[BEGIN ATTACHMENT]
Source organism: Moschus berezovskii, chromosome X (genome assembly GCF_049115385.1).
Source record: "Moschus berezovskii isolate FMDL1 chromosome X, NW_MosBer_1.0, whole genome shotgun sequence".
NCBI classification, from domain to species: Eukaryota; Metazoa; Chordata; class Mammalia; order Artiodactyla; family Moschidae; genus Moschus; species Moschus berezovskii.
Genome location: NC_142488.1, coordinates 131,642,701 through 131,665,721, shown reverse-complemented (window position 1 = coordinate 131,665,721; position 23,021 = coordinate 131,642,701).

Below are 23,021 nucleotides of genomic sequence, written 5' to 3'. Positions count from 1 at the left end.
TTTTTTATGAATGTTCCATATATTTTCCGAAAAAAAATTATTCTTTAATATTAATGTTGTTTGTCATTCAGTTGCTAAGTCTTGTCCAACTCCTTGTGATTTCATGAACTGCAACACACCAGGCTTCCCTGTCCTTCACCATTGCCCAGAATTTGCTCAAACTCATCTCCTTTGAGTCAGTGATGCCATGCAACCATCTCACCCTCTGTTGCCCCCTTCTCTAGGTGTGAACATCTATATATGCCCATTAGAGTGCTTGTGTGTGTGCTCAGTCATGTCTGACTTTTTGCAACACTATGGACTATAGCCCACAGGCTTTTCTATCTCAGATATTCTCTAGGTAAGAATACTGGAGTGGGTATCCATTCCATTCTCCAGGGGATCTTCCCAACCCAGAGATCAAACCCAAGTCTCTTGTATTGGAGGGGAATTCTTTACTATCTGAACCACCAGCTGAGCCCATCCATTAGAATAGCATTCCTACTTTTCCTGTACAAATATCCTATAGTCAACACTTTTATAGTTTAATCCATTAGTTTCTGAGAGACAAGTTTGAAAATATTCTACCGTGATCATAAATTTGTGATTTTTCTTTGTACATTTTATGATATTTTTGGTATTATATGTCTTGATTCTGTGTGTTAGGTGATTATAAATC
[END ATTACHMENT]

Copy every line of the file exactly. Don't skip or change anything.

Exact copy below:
Source organism: Moschus berezovskii, chromosome X (genome assembly GCF_049115385.1).
Source record: "Moschus berezovskii isolate FMDL1 chromosome X, NW_MosBer_1.0, whole genome shotgun sequence".
NCBI classification, from domain to species: Eukaryota; Metazoa; Chordata; class Mammalia; order Artiodactyla; family Moschidae; genus Moschus; species Moschus berezovskii.
Genome location: NC_142488.1, coordinates 131,642,701 through 131,665,721, shown reverse-complemented (window position 1 = coordinate 131,665,721; position 23,021 = coordinate 131,642,701).

Below are 23,021 nucleotides of genomic sequence, written 5' to 3'. Positions count from 1 at the left end.
TTTTTTATGAATGTTCCATATATTTTCCGAAAAAAAATTATTCTTTAATATTAATGTTGTTTGTCATTCAGTTGCTAAGTCTTGTCCAACTCCTTGTGATTTCATGAACTGCAACACACCAGGCTTCCCTGTCCTTCACCATTGCCCAGAATTTGCTCAAACTCATCTCCTTTGAGTCAGTGATGCCATGCAACCATCTCACCCTCTGTTGCCCCCTTCTCTAGGTGTGAACATCTATATATGCCCATTAGAGTGCTTGTGTGTGTGCTCAGTCATGTCTGACTTTTTGCAACACTATGGACTATAGCCCACAGGCTTTTCTATCTCAGATATTCTCTAGGTAAGAATACTGGAGTGGGTATCCATTCCATTCTCCAGGGGATCTTCCCAACCCAGAGATCAAACCCAAGTCTCTTGTATTGGAGGGGAATTCTTTACTATCTGAACCACCAGCTGAGCCCATCCATTAGAATAGCATTCCTACTTTTCCTGTACAAATATCCTATAGTCAACACTTTTATAGTTTAATCCATTAGTTTCTGAGAGACAAGTTTGAAAATATTCTACCGTGATCATAAATTTGTGATTTTTCTTTGTACATTTTATGATATTTTTGGTATTATATGTCTTGATTCTGTGTGTTAGGTGATTATAAATC